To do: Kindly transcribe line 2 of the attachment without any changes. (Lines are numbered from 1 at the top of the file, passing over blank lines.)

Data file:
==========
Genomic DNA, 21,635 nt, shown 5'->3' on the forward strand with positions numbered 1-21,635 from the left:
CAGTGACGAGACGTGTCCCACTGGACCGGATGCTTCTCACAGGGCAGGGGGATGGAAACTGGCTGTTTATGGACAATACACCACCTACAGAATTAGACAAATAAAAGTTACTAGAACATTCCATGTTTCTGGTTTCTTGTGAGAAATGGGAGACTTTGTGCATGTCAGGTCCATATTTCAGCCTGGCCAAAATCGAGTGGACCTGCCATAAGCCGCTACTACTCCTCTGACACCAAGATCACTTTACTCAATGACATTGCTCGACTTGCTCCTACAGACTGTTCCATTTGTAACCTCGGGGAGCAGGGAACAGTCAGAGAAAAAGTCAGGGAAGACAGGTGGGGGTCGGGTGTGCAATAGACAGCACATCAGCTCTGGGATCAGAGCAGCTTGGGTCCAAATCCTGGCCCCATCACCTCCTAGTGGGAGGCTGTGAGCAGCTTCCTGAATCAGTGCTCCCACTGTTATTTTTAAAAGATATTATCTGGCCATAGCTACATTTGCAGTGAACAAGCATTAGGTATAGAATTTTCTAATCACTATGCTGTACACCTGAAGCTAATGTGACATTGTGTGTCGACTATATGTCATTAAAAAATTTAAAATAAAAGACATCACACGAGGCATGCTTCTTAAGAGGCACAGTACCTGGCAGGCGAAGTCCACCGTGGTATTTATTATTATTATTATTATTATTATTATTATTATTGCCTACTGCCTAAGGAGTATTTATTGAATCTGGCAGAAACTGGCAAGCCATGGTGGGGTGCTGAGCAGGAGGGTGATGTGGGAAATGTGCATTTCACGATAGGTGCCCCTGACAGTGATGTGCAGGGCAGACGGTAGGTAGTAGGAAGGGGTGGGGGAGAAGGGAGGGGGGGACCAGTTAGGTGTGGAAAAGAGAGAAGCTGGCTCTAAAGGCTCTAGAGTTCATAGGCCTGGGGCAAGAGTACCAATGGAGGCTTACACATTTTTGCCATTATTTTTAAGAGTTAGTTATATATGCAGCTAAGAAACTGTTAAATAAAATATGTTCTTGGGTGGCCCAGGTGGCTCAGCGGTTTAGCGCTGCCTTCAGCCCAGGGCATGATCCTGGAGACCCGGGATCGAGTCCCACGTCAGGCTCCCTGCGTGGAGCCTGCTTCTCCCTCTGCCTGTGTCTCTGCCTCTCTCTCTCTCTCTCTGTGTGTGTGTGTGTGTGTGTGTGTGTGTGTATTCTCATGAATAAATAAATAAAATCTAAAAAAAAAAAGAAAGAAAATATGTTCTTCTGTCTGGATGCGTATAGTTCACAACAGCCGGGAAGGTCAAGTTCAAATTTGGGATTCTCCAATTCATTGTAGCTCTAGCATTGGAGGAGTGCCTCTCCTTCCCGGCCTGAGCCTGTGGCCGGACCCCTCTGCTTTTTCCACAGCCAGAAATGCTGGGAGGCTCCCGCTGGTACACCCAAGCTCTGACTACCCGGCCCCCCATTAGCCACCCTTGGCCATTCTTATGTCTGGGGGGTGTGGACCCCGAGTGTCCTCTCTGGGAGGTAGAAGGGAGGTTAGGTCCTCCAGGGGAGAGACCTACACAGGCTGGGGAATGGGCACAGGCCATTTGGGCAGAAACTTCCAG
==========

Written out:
CAGTGACGAGACGTGTCCCACTGGACCGGATGCTTCTCACAGGGCAGGGGGATGGAAACTGGCTGTTTATGGACAATACACCACCTACAGAATTAGACAAATAAAAGTTACTAGAACATTCCATGTTTCTGGTTTCTTGTGAGAAATGGGAGACTTTGTGCATGTCAGGTCCATATTTCAGCCTGGCCAAAATCGAGTGGACCTGCCATAAGCCGCTACTACTCCTCTGACACCAAGATCACTTTACTCAATGACATTGCTCGACTTGCTCCTACAGACTGTTCCATTTGTAACCTCGGGGAGCAGGGAACAGTCAGAGAAAAAGTCAGGGAAGACAGGTGGGGGTCGGGTGTGCAATAGACAGCACATCAGCTCTGGGATCAGAGCAGCTTGGGTCCAAATCCTGGCCCCATCACCTCCTAGTGGGAGGCTGTGAGCAGCTTCCTGAATCAGTGCTCCCACTGTTATTTTTAAAAGATATTATCTGGCCATAGCTACATTTGCAGTGAACAAGCATTAGGTATAGAATTTTCTAATCACTATGCTGTACACCTGAAGCTAATGTGACATTGTGTGTCGACTATATGTCATTAAAAAATTTAAAATAAAAGACATCACACGAGGCATGCTTCTTAAGAGGCACAGTACCTGGCAGGCGAAGTCCACCGTGGTATTTATTATTATTATTATTATTATTATTATTATTATTGCCTACTGCCTAAGGAGTATTTATTGAATCTGGCAGAAACTGGCAAGCCATGGTGGGGTGCTGAGCAGGAGGGTGATGTGGGAAATGTGCATTTCACGATAGGTGCCCCTGACAGTGATGTGCAGGGCAGACGGTAGGTAGTAGGAAGGGGTGGGGGAGAAGGGAGGGGGGGACCAGTTAGGTGTGGAAAAGAGAGAAGCTGGCTCTAAAGGCTCTAGAGTTCATAGGCCTGGGGCAAGAGTACCAATGGAGGCTTACACATTTTTGCCATTATTTTTAAGAGTTAGTTATATATGCAGCTAAGAAACTGTTAAATAAAATATGTTCTTGGGTGGCCCAGGTGGCTCAGCGGTTTAGCGCTGCCTTCAGCCCAGGGCATGATCCTGGAGACCCGGGATCGAGTCCCACGTCAGGCTCCCTGCGTGGAGCCTGCTTCTCCCTCTGCCTGTGTCTCTGCCTCTCTCTCTCTCTCTCTGTGTGTGTGTGTGTGTGTGTGTGTGTGTGTATTCTCATGAATAAATAAATAAAATCTAAAAAAAAAAAGAAAGAAAATATGTTCTTCTGTCTGGATGCGTATAGTTCACAACAGCCGGGAAGGTCAAGTTCAAATTTGGGATTCTCCAATTCATTGTAGCTCTAGCATTGGAGGAGTGCCTCTCCTTCCCGGCCTGAGCCTGTGGCCGGACCCCTCTGCTTTTTCCACAGCCAGAAATGCTGGGAGGCTCCCGCTGGTACACCCAAGCTCTGACTACCCGGCCCCCCATTAGCCACCCTTGGCCATTCTTATGTCTGGGGGGTGTGGACCCCGAGTGTCCTCTCTGGGAGGTAGAAGGGAGGTTAGGTCCTCCAGGGGAGAGACCTACACAGGCTGGGGAATGGGCACAGGCCATTTGGGCAGAAACTTCCAG